One of the very nicest things about life is the way we must regularly stop whatever it is we are doing and devote our attention to eating.

-Luciano Pavarotti and William Wright, "Pavarotti, My Own Story"

Wednesday, October 20, 2010

Panzanella: Italian Bread Salad

In Turkey, bread is a way of life. It is eaten at every meal and is so important in our culture that our way of saying "earning a living" translates as "earning bread". Since bread is filling and cheap, families stretch food further by cooking saucy dishes and using bread to sop up the sauce from the plate. I like to do the same with the pool of salad dressing left at the bottom of the bowl. There isn't much that is better than some bread dripping with tangy vinegar and fragrant olive oil and this Italian recipe takes that concept even further. When confronted with a hunk of bread going stale in my kitchen, I always turn to this. The stale bread is mixed with tomatoes and a dressing and soaks up all the delicious juices, but doesn't go mushy the way the fresh stuff would. 

As with a lot of Italian food, the recipe is simple but it relies on having high quality ingredients. Buy good quality French or Italian bread and don't use tasteless supermarket tomatoes. Try to get some from a farmer's market instead.  


I hate the texture of tomato skins in salad so I always peel them. It's not too difficult - after coring the tomato, start at the top and peel off the skin using the flat side of a knife. Non-traditional but delicious add-ins include corn, avocado, hot pepper or toasted pine nuts. If you like garlic (and who doesn't?), you can rub a halved clove against the bread slices after toasting. Serves 4 as a side dish or appetizer.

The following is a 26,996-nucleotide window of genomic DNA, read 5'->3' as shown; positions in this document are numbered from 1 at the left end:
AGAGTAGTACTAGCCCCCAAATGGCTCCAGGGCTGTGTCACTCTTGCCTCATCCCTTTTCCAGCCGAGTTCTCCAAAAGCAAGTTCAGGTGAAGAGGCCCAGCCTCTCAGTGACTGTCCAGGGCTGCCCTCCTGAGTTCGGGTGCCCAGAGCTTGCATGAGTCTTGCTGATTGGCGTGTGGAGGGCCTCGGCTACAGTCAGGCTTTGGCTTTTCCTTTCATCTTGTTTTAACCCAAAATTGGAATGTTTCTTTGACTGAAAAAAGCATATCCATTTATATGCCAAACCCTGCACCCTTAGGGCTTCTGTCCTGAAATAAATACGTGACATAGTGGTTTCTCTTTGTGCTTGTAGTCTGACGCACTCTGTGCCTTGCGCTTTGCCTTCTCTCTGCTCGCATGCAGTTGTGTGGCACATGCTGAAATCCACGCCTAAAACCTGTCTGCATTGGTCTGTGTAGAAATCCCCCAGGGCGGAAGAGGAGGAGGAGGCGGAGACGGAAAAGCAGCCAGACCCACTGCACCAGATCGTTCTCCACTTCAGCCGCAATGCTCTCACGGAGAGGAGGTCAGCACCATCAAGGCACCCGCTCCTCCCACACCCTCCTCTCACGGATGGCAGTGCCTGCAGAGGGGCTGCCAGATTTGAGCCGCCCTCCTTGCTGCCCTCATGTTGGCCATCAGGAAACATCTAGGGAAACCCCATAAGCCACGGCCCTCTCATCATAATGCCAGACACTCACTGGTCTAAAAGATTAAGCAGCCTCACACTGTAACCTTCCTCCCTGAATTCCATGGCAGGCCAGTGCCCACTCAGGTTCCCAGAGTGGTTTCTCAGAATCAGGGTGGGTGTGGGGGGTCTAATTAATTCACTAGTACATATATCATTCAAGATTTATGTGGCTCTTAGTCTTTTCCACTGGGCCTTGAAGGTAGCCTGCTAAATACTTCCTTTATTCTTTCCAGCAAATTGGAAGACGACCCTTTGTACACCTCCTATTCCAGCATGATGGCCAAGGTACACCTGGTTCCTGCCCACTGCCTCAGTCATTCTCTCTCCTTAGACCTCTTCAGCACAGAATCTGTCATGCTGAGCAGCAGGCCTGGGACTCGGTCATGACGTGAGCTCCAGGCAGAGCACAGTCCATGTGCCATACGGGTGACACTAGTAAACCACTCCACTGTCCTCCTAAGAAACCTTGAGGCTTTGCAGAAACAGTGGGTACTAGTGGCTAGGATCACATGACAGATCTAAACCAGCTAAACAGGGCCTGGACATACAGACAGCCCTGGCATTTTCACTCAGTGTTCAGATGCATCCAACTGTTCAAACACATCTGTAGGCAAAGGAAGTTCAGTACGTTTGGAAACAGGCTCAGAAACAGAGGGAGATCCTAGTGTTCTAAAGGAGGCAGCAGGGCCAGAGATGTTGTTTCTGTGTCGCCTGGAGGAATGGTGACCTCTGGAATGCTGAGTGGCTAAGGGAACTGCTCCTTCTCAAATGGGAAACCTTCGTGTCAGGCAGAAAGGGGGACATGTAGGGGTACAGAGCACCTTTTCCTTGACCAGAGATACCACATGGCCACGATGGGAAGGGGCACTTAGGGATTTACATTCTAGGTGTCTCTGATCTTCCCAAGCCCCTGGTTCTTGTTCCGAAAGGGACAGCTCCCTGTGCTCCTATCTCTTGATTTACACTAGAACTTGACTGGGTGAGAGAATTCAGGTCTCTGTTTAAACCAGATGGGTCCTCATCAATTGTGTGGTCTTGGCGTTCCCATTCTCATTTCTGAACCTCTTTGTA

4 medium tomatoes, peeled and chopped
2 slices of stale bread
3-4 leaves fresh basil, cut into thin strips (optional)
2 tbsp balsamic vinegar
2 tbsp extra-virgin olive oil

1) Mix the tomatoes with the basil, oil and vinegar in a bowl and season with salt and freshly ground black pepper. Let stand for a few minutes so that the salt draws out some liquid from the tomatoes.

2) Toast the bread and tear it into bite-sized pieces.

3) Toss the bread with the tomatoes and let stand for a few minutes so that the bread absorbs some of the dressing and tomato juices.

1 comment:

  1. Even easier way to peel tomatoes. Cut an x in the bottom and throw them in some boiling water for about 10 seconds, then into an ice bath. The skin will come right off.